Sefer, B.
    Universitat Politècnica de Catalunya, CIEFMA/EEBE, Departament de Ciència dels Materials i Enginyeria Metallúrgica, Barcelona, Spain, Luleå University of Technology, Division of Materials Science, S-97187 Luleå, Sweden.
    Pederson, Robert
    University West, Department of Engineering Science, Division of Welding Technology.
    Antti, M.-L.
    Luleå University of Technology, Division of Materials Science, S-97187 Luleå, Sweden.
    Mateo, A.
    Universitat Politècnica de Catalunya, CIEFMA/EEBE, Departament de Ciència dels Materials i Enginyeria Metallúrgica, Barcelona, Spain.
    Oxidation behavior of TI-6Al-4V alloy exposed to isothermal and cyclic thermal treatments2017In: Proceedings of the conference METAL 2017, TANGER Ltd. , 2017, p. 1573-1579Conference paper (Other academic)
    Abstract [en]

    One of the most common titanium alloys for aerospace industry is Ti-6Al-4V (usually designed as Ti-64) which is used for manufacturing aero-engine components, such as fan discs, compressor discs, blades andstators. The maximum service temperature for this alloy is limited partly because of degradation of mechanical properties at elevated temperatures (above 480 ºC). During the first stage of oxidation the oxidescale is protective, whereas after prolonged oxidation time it loses its protective nature and favours higher diffusion of oxygen through the oxide. In the present study, cyclic thermal treatments were performed in air at 500 and 700 ºC, up to 500 hours, and compared with similar studies carried out on isothermal oxidation conditions. The evolution of the surface oxidation was analyzed by metallographic techniques and X-ray diffraction, together with a detailed advanced characterization of the microstructure by Scanning Electron Microscopy and Focus Ions Beam. The results point out that the cyclic thermal treatments induced a strong increase of the weight gain compared to isothermal treatments. The analysis of the oxide scale revealed not only the presence of rutile, at 700 ºC, but also anatase and TiOx at 500 ºC for both isothermal and cyclic thermal treatments. At 700 ºC, thermal stress caused by cyclic thermal treatments promoted the fracture of the oxide after the first 20 hours.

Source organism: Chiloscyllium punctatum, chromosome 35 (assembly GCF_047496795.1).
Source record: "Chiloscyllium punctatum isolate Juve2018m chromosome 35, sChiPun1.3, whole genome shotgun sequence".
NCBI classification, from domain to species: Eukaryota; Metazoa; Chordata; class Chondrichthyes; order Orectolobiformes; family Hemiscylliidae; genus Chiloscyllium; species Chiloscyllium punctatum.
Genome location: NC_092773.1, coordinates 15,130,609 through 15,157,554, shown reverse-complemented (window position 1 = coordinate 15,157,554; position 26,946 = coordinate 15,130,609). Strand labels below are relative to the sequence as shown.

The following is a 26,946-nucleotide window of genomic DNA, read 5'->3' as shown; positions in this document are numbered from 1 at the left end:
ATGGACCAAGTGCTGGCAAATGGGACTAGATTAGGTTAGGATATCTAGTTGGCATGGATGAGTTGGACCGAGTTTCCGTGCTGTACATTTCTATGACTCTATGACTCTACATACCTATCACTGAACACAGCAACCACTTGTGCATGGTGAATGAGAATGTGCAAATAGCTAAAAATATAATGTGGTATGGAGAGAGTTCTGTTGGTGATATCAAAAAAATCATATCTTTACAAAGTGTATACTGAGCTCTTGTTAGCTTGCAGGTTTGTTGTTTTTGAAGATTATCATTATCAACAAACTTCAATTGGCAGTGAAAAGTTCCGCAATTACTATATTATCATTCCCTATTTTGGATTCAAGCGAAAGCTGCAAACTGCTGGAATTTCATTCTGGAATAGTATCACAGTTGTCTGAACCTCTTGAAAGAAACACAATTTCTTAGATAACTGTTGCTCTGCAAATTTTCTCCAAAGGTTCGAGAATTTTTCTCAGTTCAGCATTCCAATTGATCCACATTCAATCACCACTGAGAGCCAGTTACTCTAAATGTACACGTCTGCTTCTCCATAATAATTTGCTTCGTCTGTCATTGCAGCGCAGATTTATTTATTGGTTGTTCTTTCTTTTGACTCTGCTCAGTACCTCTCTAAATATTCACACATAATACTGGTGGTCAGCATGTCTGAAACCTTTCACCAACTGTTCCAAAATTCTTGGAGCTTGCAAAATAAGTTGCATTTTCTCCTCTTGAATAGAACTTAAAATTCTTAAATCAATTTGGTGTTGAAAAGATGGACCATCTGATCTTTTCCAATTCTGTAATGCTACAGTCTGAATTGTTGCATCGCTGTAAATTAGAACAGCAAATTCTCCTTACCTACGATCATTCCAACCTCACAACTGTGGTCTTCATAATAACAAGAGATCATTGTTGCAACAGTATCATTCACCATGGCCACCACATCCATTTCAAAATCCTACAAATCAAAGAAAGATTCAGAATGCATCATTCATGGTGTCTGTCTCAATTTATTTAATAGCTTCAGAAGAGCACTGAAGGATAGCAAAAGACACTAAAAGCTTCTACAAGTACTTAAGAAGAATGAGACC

• 8.
    Maimaitiyili, Tuerdi
    et al.
    Photons for Engineering and Manufacturing Group, Paul Scherrer Institute, 5232 Villigen, Switzerland ; Malmö universitet, Department of Materials Science and Applied Mathematics, 20506 Malmö, Sweden.
    Woracek, Robin
    European Spallation Source ERIC, 22100 Lund, Sweden ; Nuclear Physics Institute of the CAS, 250 68 Husinec—Rež, Czech Republic.
    Neikter, Magnus
    Luleå University of Technology, Division of Materials Science, 971 81 Luleå, Swed.
    Boin, Mirko
    Department of Microstructure and Residual Stress Analysis, Helmholtz-Zentrum Berlin für Materialien und Energie, 14109 Berlin, Germany.
    Wimpory, Robert C.
    Department of Microstructure and Residual Stress Analysis, Helmholtz-Zentrum Berlin für Materialien und Energie, 14109 Berlin, Germany.
    Pederson, Robert
    University West, Department of Engineering Science, Division of Subtractive and Additive Manufacturing.
    Strobl, Markus
    European Spallation Source ERIC, 22100 Lund, Sweden ; Nuclear Physics Institute of the CAS, 250 68 Husinec—Rež, Czech Republic ;Neutron Imaging and Applied Materials Group, Paul Scherrer Institute, 5232 Villigen, Switzerland .